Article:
The Tomatometer rating – based on the published opinions of hundreds of film and
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for millions of moviegoers. It represents the percentage of professional critic reviews
that are positive for a given film or television show.
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The Tomatometer is 60% or higher.
The Tomatometer is 59% or lower.
Movies and TV shows are Certified Fresh with a steady Tomatometer of 75% or
higher after a set amount of reviews (80 for wide-release movies, 40 for
limited-release movies, 20 for TV shows), including 5 reviews from Top Critics.
Percentage of users who rate a movie or TV show positively.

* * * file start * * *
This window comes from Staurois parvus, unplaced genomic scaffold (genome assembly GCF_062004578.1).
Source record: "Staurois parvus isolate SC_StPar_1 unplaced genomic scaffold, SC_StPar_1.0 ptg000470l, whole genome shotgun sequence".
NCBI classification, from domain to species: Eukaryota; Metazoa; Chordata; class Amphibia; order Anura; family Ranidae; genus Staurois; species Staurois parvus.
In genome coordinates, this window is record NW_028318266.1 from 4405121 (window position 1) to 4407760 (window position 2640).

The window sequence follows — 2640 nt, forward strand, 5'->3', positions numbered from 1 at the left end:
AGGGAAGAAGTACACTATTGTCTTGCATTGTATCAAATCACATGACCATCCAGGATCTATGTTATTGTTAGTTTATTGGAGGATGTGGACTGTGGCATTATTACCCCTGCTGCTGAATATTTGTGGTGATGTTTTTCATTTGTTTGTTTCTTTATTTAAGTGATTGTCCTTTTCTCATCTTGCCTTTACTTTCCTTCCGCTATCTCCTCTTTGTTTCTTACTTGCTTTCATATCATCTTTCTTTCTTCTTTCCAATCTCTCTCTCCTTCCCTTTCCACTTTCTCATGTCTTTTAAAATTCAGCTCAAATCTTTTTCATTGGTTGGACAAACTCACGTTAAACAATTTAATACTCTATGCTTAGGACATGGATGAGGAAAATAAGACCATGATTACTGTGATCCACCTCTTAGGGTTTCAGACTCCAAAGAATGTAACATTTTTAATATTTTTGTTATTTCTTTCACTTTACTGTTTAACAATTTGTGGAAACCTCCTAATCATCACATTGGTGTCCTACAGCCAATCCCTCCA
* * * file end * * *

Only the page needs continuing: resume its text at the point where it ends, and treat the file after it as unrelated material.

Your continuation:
Sidney Sommers Toler was born in Warrensburg, MO, the son of a renowned horse-breeder, Col. H.G. Toler, in 1874; three weeks later, the family moved to a stock farm near Wichita, KS, where he grew up. From an early age, he showed an interest in acting, and got his start at seven when he played Tom Sawyer in an adaptation written by his mother (this in a period in which the author Samuel Clemens was very much alive and the book The Adventures of Tom Sawyer was a popular contemporary work). Toler enrolled in the University of Kansas but abandoned his studies in favor of pursuing a career as an actor after receiving some words of encouragement during a brief encounter with actress Julia Marlowe. At 18, he headed to New York. He did a stint in the Corse Payton stock company, based in Brooklyn, where he became a leading man specializing in romantic parts over a period of four years.Toler later had his own stock company, based in Halifax, Nova Scotia, for five years, and became a successful playwright, authoring The Dancing Masters, The Belle of Richmond, The House on the Sands, Ritzy, and The Golden Age, among many other plays. One of his works, The Man They Left Behind, was a major hit regionally and was being performed simultaneously by 18 different companies, and Toler himself once had a dozen different acting companies on the road performing his work. Two of his plays, Golden Days and The Exile, were also produced on Broadway. But it was during his 14 years with producer David Belasco that Toler became a Broadway star, culminating with his portrayal of Kelly the iceman in A Wise Child. Following a run of the play in Boston, Hollywood beckoned; with the full arrival of sound, the film mecca was suddenly desperate for experienced stage actors -- and in 1929 he made the move into films. Over the next nine years, he worked in 50 movies, in everything from comedies to Westerns, including Madame X, White Shoulders, Tom Brown of Culver, Our Relations (playing the belligerent ship's captain in the Laurel and Hardy comedy), and The Phantom President. In 1938, fate took a hand when Warner Oland, the Swedish actor who had portrayed Honolulu-based police detective Charlie Chan in 16 movies for Fox, passed away. Toler was selected by the studio to succeed him in the role, and he immediately began receiving the largest amount of mail he had ever gotten in connection with his screen career, from fans of the Chan movies offering him encouragement and advice, which mostly consisted of urgings to mimic Oland was much as possible. Instead, with the support of the director, he went back to the six Chan novels written by Biggers (who had died in 1933) and reconstructed the character based on what he took out of those pages. Toler, who stood six feet and was a solid 190 pounds, created the illusion of being smaller and heavier in the role. The first two of his Chan movies, Charlie Chan in Honolulu (1938) and Charlie Chan in Reno (1939), proved so popular at the box office that Toler was signed to a long-term contract in August of 1939. Toler brought a good deal of warmth and wry humor to the role of the police detective, and had excellent interaction with Victor Sen Yung, who played the detective's number-two son, Jimmy. The Chan pictures, which usually clocked in at under 80 minutes and occasionally under 70 by the mid-'30s, were studio programmers, essentially classy B-pictures made on reasonable but fixed budgets; they were also bread-and-butter revenue pictures, guaranteed money-makers and perennially popular. When Toler took over the role, they remained in this category, and if they were never opulent, they were good-looking productions whose mysteries and twists were ever-teasing and enticing to audiences. The revenue stream that they generated helped pay the bills for such large-scale productions as Suez. The Charlie Chan movies remained popular right into 1941, but the entry of the United States into the Second World War at the end of the ye